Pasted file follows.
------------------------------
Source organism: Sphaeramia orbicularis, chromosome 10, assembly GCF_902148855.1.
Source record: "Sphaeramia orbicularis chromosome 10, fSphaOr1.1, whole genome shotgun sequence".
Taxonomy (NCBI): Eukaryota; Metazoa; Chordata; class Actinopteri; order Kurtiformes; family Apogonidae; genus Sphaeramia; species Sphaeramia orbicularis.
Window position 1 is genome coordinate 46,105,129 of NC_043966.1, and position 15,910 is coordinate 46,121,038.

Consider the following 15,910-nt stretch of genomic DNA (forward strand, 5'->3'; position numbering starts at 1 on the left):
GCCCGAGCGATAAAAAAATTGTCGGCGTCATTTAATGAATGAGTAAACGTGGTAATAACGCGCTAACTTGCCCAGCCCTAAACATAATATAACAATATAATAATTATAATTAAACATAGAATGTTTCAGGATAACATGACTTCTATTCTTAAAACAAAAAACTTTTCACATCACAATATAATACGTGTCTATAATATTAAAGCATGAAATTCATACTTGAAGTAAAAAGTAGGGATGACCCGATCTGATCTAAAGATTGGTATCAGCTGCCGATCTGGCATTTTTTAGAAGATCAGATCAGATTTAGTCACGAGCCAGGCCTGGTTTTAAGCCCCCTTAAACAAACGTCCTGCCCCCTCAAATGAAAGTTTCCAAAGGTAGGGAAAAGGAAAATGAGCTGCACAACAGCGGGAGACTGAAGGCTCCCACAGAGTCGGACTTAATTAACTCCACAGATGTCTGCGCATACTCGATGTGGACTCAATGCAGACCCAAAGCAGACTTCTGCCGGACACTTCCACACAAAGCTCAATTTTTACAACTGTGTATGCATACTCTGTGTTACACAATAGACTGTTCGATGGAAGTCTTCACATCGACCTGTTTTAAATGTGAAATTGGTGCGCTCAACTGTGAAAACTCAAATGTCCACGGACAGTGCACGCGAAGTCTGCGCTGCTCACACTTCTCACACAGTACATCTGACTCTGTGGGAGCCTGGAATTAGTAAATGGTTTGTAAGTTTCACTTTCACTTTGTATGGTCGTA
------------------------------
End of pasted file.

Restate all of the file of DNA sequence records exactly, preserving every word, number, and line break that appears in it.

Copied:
Source organism: Sphaeramia orbicularis, chromosome 10, assembly GCF_902148855.1.
Source record: "Sphaeramia orbicularis chromosome 10, fSphaOr1.1, whole genome shotgun sequence".
Taxonomy (NCBI): Eukaryota; Metazoa; Chordata; class Actinopteri; order Kurtiformes; family Apogonidae; genus Sphaeramia; species Sphaeramia orbicularis.
Window position 1 is genome coordinate 46,105,129 of NC_043966.1, and position 15,910 is coordinate 46,121,038.

Consider the following 15,910-nt stretch of genomic DNA (forward strand, 5'->3'; position numbering starts at 1 on the left):
GCCCGAGCGATAAAAAAATTGTCGGCGTCATTTAATGAATGAGTAAACGTGGTAATAACGCGCTAACTTGCCCAGCCCTAAACATAATATAACAATATAATAATTATAATTAAACATAGAATGTTTCAGGATAACATGACTTCTATTCTTAAAACAAAAAACTTTTCACATCACAATATAATACGTGTCTATAATATTAAAGCATGAAATTCATACTTGAAGTAAAAAGTAGGGATGACCCGATCTGATCTAAAGATTGGTATCAGCTGCCGATCTGGCATTTTTTAGAAGATCAGATCAGATTTAGTCACGAGCCAGGCCTGGTTTTAAGCCCCCTTAAACAAACGTCCTGCCCCCTCAAATGAAAGTTTCCAAAGGTAGGGAAAAGGAAAATGAGCTGCACAACAGCGGGAGACTGAAGGCTCCCACAGAGTCGGACTTAATTAACTCCACAGATGTCTGCGCATACTCGATGTGGACTCAATGCAGACCCAAAGCAGACTTCTGCCGGACACTTCCACACAAAGCTCAATTTTTACAACTGTGTATGCATACTCTGTGTTACACAATAGACTGTTCGATGGAAGTCTTCACATCGACCTGTTTTAAATGTGAAATTGGTGCGCTCAACTGTGAAAACTCAAATGTCCACGGACAGTGCACGCGAAGTCTGCGCTGCTCACACTTCTCACACAGTACATCTGACTCTGTGGGAGCCTGGAATTAGTAAATGGTTTGTAAGTTTCACTTTCACTTTGTATGGTCGTA